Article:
Protecting the environment – one man’s sacred cause.
BY: Eleanor Yap
He is a “25-year-old man trapped in a 61-year-old’s body” according to his wife, and he is passionate about green causes. Some would call that a powerfull mix but for Grant W Pereira, he is just doing what comes naturally. His 36-year-old daughter Deidre follows in his footsteps as an environmentalist and with her ove for animals.
SALT Online chats with Pereira about fighting for the environment and what keeps him doing the work he does:
I understand you were a writer and joined Greenpeace in Europe more than 24 years ago, a decision which got you involved in the green cause. What incident spurred you on initially? How was the first experience?
I was always aware of social issues but while in Europe, I was influenced by a girlfriend who was heavily involved in both social and animal rights issues. Greenpeace was initially called “Make a Wave Foundation” and our first protests were against the French Government’s nuclear testing at Murorau Atoll in the Pacific Islands. They lied to the islanders saying that their above-ground testing was harmless and kept them in zinc huts while the tests were being carried out. We argued that if it was harmless then the French should carry out their experiments in France itself.
I understand you run The Green Volunteers and you are on the board of advisors of the Sea Shepherd Conservation Society based in the US. What are you doing for these organisations? Are there any other organisations that you are involved with?
The Green Volunteers are an independent green group and are probably the most active “hands-on” green group around. You can check our blog at www.thegreenvolunteers.blogspot.com. We do conservation projects such as a hornbill breeding project in south Johor, we give school talks and camps, and we do service learning trips (taking students overseas to do social and environmental projects) to Malaysia, Indonesia and Thailand. We have adopted a number of schools where we help with stationery, medicines, games, etc.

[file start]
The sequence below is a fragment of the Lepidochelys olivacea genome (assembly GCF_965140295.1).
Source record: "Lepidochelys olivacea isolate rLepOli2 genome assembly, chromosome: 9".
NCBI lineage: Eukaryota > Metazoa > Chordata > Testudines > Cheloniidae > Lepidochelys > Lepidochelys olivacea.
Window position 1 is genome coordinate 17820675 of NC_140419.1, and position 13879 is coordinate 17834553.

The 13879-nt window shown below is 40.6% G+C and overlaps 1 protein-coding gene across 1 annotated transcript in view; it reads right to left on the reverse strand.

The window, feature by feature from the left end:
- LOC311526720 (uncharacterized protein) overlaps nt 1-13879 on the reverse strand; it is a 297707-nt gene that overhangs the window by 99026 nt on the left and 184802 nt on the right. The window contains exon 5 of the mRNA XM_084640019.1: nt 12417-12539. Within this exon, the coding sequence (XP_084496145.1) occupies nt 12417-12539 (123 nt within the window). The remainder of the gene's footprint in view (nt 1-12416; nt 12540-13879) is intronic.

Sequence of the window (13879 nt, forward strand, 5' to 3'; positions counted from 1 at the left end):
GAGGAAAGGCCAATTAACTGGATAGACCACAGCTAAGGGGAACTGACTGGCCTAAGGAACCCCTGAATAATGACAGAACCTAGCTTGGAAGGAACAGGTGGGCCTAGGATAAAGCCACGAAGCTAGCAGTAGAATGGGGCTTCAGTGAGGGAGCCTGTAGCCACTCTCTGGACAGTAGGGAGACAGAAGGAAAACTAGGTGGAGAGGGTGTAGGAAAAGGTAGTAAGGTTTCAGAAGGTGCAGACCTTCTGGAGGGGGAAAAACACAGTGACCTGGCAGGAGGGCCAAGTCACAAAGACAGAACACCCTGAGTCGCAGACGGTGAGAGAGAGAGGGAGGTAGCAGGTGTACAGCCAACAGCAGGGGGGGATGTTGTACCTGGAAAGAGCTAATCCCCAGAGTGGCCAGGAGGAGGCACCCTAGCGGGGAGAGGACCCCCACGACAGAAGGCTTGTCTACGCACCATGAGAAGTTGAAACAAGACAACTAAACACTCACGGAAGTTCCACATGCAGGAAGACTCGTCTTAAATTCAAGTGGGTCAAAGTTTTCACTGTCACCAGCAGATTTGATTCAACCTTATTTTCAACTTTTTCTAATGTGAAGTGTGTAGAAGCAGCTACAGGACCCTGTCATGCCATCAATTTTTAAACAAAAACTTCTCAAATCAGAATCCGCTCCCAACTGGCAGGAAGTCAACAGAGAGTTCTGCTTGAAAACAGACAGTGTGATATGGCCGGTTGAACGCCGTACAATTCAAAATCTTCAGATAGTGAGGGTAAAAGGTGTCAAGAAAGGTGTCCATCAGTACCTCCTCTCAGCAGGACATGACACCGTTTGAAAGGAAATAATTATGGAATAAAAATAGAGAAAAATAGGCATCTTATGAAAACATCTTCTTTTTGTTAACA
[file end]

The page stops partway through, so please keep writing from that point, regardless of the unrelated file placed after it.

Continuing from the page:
We have a project in Jakarta where we help a trash picker community by recycling trash into useful items like bags, pencil cases, computer bags, etc. These are sold in Singapore and the proceeds are sent back to Jakarta to run a soup kitchen for underprivileged children and women. The long-term plan is to build a school for all the children.
My main project for Sea Shepherd Conservation Society is handling education and awareness on the rapidly diminishing shark population and other endangered animals like the orangutans in Indonesia and elephants in Thailand and Indonesia.
What are some of your biggest pet peeves about the environment and conservation fields?
I have many pet peeves – the number one being plastic bags given out free of charge at shopping centres here in Singapore. If countries like Taiwan, Bangladesh, Australia or even Somalia can ban or charge for plastic bags, I don’t see why there is such a lack of political will in Singapore. Is it that Singapore is a main refining centre and we are pandering to the whims of these oil giants?
We should charge for plastic bags and the money collected can go to our Garden City Fund to plant new saplings and plants to make Singapore not only cleaner and greener but also help slow down global warming and climate change in the world. Singaporeans also have to play their part in reducing the use of plastic bags.
With a population of six million, if we use one plastic bag a month we reduce plastic bag usage by 72,000,000 a year. If we reduce by one bag a week that is 288,000,000 a year … that’s a lot of bags. The Government should seriously address this pressing problem, bite the bullet and first charge for plastic bags than later ban them all together.
Littering is still a major problem even though the Clean and Green Campaign was launched in 1968, some 42 years ago. If you go to our parks on a Monday morning, you’ll be appalled at the amount of trash lying around even though trash bins are nearby. Even today we clear about 140,000 tonnes of rubbish from our drains each year. Has our Clean and Green message fallen on deaf ears all this time?